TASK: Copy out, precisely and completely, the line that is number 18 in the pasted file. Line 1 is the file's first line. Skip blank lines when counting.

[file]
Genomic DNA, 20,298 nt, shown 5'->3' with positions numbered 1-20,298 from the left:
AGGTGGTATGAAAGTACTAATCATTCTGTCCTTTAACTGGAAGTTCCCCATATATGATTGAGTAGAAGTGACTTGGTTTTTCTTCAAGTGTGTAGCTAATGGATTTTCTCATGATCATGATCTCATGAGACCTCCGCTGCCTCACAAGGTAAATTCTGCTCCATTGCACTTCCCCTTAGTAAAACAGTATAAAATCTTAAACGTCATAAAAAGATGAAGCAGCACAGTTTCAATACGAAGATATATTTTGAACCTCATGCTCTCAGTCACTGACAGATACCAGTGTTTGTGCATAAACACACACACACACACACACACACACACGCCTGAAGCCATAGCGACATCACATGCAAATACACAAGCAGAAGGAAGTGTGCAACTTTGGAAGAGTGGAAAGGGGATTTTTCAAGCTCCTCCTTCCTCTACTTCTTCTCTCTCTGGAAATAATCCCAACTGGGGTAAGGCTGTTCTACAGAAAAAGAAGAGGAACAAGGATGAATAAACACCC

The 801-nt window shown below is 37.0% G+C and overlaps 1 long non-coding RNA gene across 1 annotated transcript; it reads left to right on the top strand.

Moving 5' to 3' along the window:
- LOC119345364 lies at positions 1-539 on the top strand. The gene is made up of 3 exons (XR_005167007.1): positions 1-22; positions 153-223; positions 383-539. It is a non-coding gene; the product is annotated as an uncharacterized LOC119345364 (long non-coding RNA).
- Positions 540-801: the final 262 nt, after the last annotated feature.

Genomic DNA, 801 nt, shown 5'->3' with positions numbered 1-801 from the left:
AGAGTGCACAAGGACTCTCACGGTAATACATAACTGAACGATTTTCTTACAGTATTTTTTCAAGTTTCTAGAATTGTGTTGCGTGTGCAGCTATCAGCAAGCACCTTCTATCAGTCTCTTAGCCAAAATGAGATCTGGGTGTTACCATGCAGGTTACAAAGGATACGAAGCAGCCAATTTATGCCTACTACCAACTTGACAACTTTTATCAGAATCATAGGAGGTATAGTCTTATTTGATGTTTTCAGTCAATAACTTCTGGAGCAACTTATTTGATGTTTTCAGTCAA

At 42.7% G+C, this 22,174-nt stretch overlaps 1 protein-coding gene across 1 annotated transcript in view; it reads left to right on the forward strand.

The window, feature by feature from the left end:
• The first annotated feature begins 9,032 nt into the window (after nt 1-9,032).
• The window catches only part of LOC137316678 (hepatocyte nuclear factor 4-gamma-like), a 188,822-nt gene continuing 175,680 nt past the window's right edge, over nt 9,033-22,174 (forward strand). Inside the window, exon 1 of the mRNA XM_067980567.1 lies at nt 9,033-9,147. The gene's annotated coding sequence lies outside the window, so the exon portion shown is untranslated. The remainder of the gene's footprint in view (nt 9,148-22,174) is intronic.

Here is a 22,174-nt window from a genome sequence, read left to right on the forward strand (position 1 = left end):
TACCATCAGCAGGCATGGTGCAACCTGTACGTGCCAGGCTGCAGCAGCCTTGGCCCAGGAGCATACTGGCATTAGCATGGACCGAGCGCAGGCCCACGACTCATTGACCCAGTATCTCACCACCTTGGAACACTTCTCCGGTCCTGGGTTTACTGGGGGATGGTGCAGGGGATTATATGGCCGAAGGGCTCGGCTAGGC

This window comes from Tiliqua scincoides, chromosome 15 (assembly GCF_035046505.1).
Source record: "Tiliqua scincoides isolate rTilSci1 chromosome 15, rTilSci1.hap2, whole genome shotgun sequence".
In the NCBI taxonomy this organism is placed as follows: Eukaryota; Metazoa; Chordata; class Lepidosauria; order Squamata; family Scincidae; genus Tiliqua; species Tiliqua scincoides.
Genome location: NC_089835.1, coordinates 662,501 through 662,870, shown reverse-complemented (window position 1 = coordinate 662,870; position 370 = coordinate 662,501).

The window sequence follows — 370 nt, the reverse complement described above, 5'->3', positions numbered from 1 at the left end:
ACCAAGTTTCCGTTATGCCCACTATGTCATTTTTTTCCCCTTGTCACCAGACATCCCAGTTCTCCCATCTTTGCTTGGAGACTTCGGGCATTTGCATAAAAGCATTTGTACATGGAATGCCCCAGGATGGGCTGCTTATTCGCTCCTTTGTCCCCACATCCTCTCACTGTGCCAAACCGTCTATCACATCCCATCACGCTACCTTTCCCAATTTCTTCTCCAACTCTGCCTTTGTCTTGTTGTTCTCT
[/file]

Genome location: NC_089835.1, coordinates 662,501 through 662,870, shown reverse-complemented (window position 1 = coordinate 662,870; position 370 = coordinate 662,501).